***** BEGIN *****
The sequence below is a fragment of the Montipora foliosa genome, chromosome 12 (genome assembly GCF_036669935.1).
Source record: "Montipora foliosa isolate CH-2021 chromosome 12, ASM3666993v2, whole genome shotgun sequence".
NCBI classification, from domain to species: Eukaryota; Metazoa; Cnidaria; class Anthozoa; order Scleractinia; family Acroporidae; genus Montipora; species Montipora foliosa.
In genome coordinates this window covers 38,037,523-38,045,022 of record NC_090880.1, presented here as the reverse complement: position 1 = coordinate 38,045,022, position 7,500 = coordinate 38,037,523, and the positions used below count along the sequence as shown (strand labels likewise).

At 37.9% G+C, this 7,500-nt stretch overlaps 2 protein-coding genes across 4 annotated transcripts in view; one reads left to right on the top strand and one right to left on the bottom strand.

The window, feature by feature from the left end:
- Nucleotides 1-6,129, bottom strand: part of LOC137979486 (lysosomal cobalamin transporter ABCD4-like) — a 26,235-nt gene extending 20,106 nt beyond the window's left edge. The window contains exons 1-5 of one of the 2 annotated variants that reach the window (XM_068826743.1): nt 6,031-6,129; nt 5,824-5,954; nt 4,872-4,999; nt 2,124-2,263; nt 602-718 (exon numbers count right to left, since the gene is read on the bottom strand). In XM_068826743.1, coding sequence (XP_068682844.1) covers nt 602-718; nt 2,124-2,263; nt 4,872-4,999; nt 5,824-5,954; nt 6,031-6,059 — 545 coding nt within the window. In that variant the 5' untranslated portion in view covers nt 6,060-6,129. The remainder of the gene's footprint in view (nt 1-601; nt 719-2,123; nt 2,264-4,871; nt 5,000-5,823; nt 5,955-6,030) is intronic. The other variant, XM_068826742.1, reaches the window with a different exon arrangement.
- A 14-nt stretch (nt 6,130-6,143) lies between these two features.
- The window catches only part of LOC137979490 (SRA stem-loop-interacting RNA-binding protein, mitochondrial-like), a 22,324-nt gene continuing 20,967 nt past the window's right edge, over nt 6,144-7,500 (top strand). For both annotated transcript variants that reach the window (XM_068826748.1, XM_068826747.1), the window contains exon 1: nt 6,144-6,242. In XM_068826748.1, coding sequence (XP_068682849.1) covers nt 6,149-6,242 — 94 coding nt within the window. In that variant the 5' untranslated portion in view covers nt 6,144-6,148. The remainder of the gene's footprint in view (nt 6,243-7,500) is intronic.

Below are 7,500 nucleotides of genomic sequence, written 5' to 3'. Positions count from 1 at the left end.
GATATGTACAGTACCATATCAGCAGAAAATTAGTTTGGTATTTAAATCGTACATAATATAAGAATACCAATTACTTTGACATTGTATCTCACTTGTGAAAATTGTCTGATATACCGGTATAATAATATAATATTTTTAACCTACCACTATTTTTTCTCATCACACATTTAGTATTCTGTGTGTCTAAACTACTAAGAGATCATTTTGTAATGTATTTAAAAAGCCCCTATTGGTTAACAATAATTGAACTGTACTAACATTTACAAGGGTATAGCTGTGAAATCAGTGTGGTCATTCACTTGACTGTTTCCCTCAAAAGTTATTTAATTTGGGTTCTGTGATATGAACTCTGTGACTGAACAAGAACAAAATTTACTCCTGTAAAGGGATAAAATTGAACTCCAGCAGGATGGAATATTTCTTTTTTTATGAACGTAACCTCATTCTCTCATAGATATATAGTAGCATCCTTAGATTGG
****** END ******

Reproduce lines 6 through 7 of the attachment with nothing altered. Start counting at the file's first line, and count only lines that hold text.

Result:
The window, feature by feature from the left end:
- Nucleotides 1-6,129, bottom strand: part of LOC137979486 (lysosomal cobalamin transporter ABCD4-like) — a 26,235-nt gene extending 20,106 nt beyond the window's left edge. The window contains exons 1-5 of one of the 2 annotated variants that reach the window (XM_068826743.1): nt 6,031-6,129; nt 5,824-5,954; nt 4,872-4,999; nt 2,124-2,263; nt 602-718 (exon numbers count right to left, since the gene is read on the bottom strand). In XM_068826743.1, coding sequence (XP_068682844.1) covers nt 602-718; nt 2,124-2,263; nt 4,872-4,999; nt 5,824-5,954; nt 6,031-6,059 — 545 coding nt within the window. In that variant the 5' untranslated portion in view covers nt 6,060-6,129. The remainder of the gene's footprint in view (nt 1-601; nt 719-2,123; nt 2,264-4,871; nt 5,000-5,823; nt 5,955-6,030) is intronic. The other variant, XM_068826742.1, reaches the window with a different exon arrangement.